Despite three Oscar nominations, Nick Nolte deserves more respect. Five reasons why:


“North Dallas Forty” (1979)

The damage done to football players was barely in the headlines when Nolte brought his physical prowess — and experience as a college player — to this dark comedy. His battered wide receiver’s attempts to get out of bed on Monday mornings tell you more about the harrowing nature of the game than all of 2015’s “Concussion.”


“48 Hrs.” (1982)

Eddie Murphy’s rise from “Saturday Night Live” savior to box-office bigwig owes much to his on-screen partner. Nolte kept his fidgety co-star from steering the action into Mr. Robinson’s Neighborhood.


“New York Stories” (1989)

Woody Allen and Francis Ford Coppola contributed short films to the three-part experiment, but Martin Scorsese topped his peers with the opener, “Life Lessons,” in which Nolte plays a painter who can only deliver while in a jealous rage.


“Prince of Tides” (1991)

Barbra Streisand wisely cast Nolte as her on-screen patient in this wrenching adaptation of Pat Conroy’s weeper about a writer forced to unearth the deepest of family secrets. Anthony Hopkins’ Hannibal Lecter kept Nolte from winning an Oscar that year. But Nolte did show enough of his sensitive side that People magazine named the then-51-year-old the Sexiest Man Alive.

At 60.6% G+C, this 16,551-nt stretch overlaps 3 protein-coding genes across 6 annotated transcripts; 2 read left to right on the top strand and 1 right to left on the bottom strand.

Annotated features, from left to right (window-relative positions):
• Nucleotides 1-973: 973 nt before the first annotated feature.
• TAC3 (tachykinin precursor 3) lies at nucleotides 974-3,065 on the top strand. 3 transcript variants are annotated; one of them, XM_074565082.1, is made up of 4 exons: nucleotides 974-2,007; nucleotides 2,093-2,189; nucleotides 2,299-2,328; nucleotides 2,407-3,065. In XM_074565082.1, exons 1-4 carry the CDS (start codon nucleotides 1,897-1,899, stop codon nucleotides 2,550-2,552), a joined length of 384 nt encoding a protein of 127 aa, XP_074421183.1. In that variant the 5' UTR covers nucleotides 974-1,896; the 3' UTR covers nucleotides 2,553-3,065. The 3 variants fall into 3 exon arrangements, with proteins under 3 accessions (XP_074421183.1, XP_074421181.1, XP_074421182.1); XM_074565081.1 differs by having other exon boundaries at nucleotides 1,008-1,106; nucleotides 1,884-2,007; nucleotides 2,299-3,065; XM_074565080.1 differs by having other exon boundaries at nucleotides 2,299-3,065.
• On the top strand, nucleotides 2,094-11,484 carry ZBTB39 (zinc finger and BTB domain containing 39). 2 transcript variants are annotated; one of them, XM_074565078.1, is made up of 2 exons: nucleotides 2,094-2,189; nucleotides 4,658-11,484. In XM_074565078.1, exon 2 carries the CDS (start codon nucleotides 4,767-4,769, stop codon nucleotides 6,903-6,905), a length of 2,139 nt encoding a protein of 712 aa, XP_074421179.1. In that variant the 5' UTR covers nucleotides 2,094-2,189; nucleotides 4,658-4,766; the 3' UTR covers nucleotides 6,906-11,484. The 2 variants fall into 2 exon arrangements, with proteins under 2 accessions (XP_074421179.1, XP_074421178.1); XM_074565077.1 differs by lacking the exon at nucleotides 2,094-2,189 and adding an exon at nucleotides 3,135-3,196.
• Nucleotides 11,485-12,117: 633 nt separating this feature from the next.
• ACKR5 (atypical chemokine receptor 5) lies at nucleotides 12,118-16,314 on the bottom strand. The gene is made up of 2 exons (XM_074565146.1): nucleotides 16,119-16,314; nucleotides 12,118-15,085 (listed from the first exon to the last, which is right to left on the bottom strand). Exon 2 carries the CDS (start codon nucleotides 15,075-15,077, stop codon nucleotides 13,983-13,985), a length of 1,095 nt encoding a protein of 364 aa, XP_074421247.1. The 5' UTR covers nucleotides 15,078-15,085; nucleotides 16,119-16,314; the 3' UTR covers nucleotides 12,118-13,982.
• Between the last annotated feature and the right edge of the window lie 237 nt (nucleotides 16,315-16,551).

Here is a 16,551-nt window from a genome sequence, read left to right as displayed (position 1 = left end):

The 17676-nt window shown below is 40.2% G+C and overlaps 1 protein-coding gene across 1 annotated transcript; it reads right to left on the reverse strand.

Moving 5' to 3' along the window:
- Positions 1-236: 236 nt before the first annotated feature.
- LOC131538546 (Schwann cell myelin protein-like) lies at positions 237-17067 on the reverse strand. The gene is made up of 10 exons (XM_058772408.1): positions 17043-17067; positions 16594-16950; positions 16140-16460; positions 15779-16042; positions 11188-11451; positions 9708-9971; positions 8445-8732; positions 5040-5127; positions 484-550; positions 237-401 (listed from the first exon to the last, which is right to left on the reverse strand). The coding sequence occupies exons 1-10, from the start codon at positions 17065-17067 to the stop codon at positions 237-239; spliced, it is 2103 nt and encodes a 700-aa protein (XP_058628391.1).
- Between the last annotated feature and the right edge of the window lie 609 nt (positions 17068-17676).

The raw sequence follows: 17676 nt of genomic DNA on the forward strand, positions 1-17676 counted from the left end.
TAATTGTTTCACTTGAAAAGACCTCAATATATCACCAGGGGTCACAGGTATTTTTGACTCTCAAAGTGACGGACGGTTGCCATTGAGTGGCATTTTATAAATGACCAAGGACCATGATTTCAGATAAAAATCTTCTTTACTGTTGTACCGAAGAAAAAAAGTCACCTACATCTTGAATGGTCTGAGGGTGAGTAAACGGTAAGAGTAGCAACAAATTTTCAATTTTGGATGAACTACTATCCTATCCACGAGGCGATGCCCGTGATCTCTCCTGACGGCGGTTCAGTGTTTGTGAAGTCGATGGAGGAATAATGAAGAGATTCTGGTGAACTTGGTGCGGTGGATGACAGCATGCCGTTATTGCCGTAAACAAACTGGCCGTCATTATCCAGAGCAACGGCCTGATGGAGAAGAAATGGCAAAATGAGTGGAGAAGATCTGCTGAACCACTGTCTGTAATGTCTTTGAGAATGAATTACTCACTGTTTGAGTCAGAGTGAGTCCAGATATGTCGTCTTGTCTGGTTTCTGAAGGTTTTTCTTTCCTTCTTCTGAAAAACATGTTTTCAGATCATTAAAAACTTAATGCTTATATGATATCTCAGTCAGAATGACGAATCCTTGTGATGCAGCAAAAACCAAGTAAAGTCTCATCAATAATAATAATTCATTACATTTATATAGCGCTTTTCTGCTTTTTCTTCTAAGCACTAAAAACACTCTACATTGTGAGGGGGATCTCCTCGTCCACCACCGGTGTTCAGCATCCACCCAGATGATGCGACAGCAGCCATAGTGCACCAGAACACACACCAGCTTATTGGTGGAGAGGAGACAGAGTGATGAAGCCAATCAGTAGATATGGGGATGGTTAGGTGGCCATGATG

“Affliction” (1997)

Nolte hasn’t taken a producing role in many films, but this effort, about an abusive father-son relationship, makes you wish he’d do more. James Coburn, one of the few actors who could make his hulkish co-star look small, won a late-in-life Oscar as Nolte’s dad.

Neal Justin